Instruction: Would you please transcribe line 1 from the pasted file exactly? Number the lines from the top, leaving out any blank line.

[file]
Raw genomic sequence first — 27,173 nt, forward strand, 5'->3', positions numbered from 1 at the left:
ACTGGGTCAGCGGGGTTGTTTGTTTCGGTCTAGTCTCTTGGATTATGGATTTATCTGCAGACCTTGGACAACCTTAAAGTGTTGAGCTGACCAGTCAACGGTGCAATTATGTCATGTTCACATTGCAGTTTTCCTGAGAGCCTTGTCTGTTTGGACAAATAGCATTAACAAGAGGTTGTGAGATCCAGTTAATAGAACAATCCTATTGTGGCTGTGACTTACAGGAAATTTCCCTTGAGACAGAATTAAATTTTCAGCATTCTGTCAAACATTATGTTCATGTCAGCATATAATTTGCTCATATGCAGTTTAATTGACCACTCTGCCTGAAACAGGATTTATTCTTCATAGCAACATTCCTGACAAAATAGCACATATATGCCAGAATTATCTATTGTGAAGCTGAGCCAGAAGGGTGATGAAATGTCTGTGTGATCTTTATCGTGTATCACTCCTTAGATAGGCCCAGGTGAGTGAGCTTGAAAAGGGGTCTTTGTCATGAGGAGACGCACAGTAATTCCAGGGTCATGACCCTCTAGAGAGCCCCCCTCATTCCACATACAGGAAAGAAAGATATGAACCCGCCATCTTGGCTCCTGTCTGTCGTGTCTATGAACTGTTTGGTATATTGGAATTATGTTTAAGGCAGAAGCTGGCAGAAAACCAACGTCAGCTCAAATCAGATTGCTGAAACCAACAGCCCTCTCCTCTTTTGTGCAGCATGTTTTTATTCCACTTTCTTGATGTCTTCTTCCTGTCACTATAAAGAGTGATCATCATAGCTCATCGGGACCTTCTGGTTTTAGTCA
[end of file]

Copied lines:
Raw genomic sequence first — 27,173 nt, forward strand, 5'->3', positions numbered from 1 at the left: